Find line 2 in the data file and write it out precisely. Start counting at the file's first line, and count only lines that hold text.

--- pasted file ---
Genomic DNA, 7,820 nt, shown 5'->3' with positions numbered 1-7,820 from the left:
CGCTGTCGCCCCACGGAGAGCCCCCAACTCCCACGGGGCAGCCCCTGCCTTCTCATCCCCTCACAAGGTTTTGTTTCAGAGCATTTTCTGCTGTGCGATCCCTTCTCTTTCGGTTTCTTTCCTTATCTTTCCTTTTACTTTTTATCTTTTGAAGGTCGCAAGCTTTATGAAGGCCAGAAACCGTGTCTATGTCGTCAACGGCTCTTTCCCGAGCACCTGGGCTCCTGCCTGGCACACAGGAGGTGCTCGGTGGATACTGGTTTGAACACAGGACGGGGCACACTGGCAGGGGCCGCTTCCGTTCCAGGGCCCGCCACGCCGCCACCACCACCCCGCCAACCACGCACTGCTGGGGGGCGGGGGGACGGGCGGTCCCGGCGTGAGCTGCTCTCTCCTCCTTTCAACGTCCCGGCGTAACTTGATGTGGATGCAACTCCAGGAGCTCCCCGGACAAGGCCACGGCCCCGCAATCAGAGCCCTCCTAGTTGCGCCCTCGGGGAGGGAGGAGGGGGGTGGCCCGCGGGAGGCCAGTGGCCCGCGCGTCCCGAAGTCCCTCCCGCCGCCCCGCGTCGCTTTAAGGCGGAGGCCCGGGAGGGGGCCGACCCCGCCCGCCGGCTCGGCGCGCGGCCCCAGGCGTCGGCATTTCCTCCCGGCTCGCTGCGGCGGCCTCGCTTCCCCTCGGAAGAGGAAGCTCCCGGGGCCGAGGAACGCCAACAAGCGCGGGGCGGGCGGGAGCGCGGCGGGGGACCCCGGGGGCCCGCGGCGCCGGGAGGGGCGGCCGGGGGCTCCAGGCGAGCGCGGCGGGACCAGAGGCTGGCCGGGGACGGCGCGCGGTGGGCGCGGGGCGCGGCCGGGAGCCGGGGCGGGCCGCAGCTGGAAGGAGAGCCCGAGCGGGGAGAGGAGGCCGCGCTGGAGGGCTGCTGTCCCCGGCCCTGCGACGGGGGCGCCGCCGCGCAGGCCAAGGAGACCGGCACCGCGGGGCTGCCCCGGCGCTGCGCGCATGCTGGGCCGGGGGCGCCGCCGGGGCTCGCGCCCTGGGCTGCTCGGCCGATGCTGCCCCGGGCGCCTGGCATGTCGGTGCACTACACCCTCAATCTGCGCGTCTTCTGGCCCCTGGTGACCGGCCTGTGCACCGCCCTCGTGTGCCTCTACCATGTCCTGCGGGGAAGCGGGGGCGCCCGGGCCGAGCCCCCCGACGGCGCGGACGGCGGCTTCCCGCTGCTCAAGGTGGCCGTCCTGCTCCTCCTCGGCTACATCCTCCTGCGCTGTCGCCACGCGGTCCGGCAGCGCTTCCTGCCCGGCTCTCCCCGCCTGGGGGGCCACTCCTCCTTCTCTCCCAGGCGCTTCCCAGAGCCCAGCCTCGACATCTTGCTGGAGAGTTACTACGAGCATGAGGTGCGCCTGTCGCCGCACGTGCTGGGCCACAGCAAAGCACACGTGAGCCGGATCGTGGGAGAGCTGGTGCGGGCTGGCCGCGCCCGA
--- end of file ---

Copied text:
CGCTGTCGCCCCACGGAGAGCCCCCAACTCCCACGGGGCAGCCCCTGCCTTCTCATCCCCTCACAAGGTTTTGTTTCAGAGCATTTTCTGCTGTGCGATCCCTTCTCTTTCGGTTTCTTTCCTTATCTTTCCTTTTACTTTTTATCTTTTGAAGGTCGCAAGCTTTATGAAGGCCAGAAACCGTGTCTATGTCGTCAACGGCTCTTTCCCGAGCACCTGGGCTCCTGCCTGGCACACAGGAGGTGCTCGGTGGATACTGGTTTGAACACAGGACGGGGCACACTGGCAGGGGCCGCTTCCGTTCCAGGGCCCGCCACGCCGCCACCACCACCCCGCCAACCACGCACTGCTGGGGGGCGGGGGGACGGGCGGTCCCGGCGTGAGCTGCTCTCTCCTCCTTTCAACGTCCCGGCGTAACTTGATGTGGATGCAACTCCAGGAGCTCCCCGGACAAGGCCACGGCCCCGCAATCAGAGCCCTCCTAGTTGCGCCCTCGGGGAGGGAGGAGGGGGGTGGCCCGCGGGAGGCCAGTGGCCCGCGCGTCCCGAAGTCCCTCCCGCCGCCCCGCGTCGCTTTAAGGCGGAGGCCCGGGAGGGGGCCGACCCCGCCCGCCGGCTCGGCGCGCGGCCCCAGGCGTCGGCATTTCCTCCCGGCTCGCTGCGGCGGCCTCGCTTCCCCTCGGAAGAGGAAGCTCCCGGGGCCGAGGAACGCCAACAAGCGCGGGGCGGGCGGGAGCGCGGCGGGGGACCCCGGGGGCCCGCGGCGCCGGGAGGGGCGGCCGGGGGCTCCAGGCGAGCGCGGCGGGACCAGAGGCTGGCCGGGGACGGCGCGCGGTGGGCGCGGGGCGCGGCCGGGAGCCGGGGCGGGCCGCAGCTGGAAGGAGAGCCCGAGCGGGGAGAGGAGGCCGCGCTGGAGGGCTGCTGTCCCCGGCCCTGCGACGGGGGCGCCGCCGCGCAGGCCAAGGAGACCGGCACCGCGGGGCTGCCCCGGCGCTGCGCGCATGCTGGGCCGGGGGCGCCGCCGGGGCTCGCGCCCTGGGCTGCTCGGCCGATGCTGCCCCGGGCGCCTGGCATGTCGGTGCACTACACCCTCAATCTGCGCGTCTTCTGGCCCCTGGTGACCGGCCTGTGCACCGCCCTCGTGTGCCTCTACCATGTCCTGCGGGGAAGCGGGGGCGCCCGGGCCGAGCCCCCCGACGGCGCGGACGGCGGCTTCCCGCTGCTCAAGGTGGCCGTCCTGCTCCTCCTCGGCTACATCCTCCTGCGCTGTCGCCACGCGGTCCGGCAGCGCTTCCTGCCCGGCTCTCCCCGCCTGGGGGGCCACTCCTCCTTCTCTCCCAGGCGCTTCCCAGAGCCCAGCCTCGACATCTTGCTGGAGAGTTACTACGAGCATGAGGTGCGCCTGTCGCCGCACGTGCTGGGCCACAGCAAAGCACACGTGAGCCGGATCGTGGGAGAGCTGGTGCGGGCTGGCCGCGCCCGA